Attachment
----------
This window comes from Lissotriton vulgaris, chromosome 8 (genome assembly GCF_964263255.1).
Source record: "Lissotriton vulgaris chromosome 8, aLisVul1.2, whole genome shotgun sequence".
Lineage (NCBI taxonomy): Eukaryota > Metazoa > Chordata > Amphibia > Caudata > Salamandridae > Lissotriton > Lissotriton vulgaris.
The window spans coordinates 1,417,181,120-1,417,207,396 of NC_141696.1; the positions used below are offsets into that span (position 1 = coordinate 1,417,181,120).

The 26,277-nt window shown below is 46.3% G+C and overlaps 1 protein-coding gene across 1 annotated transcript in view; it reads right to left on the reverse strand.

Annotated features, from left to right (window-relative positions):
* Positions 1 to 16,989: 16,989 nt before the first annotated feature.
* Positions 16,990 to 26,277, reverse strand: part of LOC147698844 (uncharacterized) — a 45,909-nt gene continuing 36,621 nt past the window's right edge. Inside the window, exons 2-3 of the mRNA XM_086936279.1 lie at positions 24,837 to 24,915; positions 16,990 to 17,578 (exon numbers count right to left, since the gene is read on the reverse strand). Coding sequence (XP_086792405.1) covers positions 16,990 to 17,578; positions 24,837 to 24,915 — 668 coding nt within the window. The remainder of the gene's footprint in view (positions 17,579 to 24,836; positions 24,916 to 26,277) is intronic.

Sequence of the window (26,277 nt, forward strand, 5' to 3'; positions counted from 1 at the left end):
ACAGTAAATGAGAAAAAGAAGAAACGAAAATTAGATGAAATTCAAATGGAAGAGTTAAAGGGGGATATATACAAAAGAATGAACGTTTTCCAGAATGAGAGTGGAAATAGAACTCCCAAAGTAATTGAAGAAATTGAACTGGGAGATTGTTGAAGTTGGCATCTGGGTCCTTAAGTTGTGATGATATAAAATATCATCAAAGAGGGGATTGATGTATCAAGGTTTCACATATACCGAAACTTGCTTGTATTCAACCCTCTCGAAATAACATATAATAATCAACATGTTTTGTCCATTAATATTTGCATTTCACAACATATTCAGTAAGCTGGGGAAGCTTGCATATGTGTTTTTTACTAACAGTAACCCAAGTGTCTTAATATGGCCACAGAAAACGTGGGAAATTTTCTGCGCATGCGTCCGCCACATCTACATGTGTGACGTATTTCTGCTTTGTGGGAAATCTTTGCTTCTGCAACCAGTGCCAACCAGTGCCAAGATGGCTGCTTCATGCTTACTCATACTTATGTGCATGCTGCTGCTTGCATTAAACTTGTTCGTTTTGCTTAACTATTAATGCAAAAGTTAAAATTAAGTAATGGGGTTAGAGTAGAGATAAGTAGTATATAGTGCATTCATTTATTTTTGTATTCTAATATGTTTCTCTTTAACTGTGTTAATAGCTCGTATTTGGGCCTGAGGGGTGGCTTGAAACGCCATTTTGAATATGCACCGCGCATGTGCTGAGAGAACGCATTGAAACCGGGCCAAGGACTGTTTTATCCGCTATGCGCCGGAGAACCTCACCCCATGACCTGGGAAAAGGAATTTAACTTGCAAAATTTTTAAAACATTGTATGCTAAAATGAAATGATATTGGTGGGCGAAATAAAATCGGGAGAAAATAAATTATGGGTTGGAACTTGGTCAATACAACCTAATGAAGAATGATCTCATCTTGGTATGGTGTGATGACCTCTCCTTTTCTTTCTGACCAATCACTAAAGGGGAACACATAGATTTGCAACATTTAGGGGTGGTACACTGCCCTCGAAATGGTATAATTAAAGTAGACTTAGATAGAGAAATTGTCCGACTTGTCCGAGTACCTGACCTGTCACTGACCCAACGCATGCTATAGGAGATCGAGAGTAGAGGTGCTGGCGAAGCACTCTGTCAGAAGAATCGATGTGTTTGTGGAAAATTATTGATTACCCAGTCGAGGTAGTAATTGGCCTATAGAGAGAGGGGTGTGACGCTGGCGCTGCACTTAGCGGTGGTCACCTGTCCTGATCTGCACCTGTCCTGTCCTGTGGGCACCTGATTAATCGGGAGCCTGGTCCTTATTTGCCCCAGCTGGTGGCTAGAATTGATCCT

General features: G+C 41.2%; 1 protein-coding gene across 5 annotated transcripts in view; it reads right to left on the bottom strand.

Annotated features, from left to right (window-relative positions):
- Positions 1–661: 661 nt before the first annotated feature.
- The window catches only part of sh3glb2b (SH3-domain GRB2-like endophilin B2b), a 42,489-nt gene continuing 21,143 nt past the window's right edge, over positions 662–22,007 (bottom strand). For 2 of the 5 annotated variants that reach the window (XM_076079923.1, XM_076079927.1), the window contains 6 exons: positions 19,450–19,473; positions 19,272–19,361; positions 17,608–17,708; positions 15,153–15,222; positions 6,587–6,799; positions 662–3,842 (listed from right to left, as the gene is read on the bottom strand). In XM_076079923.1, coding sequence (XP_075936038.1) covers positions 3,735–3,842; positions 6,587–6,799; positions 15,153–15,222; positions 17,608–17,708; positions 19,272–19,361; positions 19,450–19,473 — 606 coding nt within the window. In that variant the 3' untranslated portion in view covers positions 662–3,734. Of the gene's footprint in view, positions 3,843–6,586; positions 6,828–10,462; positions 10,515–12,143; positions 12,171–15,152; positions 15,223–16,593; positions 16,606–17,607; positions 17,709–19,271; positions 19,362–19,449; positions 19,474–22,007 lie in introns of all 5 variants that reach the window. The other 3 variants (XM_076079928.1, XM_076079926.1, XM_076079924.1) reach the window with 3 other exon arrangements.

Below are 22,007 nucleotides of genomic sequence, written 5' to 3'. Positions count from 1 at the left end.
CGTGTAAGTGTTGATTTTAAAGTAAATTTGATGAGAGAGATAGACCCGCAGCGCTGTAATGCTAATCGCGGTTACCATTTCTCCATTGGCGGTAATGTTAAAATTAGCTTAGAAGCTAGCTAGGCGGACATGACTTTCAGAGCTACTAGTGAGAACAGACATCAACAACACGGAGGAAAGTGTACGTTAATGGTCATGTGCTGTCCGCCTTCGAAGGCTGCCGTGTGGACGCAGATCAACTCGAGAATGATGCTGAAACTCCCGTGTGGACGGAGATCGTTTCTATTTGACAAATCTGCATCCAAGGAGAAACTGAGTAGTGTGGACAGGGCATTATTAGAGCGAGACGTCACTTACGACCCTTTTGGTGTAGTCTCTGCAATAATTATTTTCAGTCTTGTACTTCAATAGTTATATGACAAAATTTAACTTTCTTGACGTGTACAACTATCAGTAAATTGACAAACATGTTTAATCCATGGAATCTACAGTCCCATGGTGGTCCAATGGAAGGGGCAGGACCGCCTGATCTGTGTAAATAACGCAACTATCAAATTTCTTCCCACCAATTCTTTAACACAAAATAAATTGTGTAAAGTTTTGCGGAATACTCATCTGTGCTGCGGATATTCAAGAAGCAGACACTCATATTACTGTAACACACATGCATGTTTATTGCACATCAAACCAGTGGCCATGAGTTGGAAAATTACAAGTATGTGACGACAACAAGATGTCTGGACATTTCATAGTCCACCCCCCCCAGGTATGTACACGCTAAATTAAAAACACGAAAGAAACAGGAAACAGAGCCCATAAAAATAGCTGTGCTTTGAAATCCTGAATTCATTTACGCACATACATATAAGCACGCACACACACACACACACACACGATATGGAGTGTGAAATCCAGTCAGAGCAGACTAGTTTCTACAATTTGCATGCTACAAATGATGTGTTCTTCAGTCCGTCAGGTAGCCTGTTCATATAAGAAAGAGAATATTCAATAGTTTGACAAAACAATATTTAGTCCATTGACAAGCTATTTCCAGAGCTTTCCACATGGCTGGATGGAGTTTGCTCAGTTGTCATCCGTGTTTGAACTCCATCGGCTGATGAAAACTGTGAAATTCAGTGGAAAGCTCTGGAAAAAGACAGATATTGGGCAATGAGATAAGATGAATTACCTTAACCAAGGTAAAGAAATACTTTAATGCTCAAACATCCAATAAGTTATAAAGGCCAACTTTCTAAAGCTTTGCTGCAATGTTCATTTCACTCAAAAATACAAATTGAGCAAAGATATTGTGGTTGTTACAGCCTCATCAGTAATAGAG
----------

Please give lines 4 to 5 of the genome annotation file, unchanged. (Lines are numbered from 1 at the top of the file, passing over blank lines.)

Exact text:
The window spans coordinates 1,417,181,120-1,417,207,396 of NC_141696.1; the positions used below are offsets into that span (position 1 = coordinate 1,417,181,120).

The 26,277-nt window shown below is 46.3% G+C and overlaps 1 protein-coding gene across 1 annotated transcript in view; it reads right to left on the reverse strand.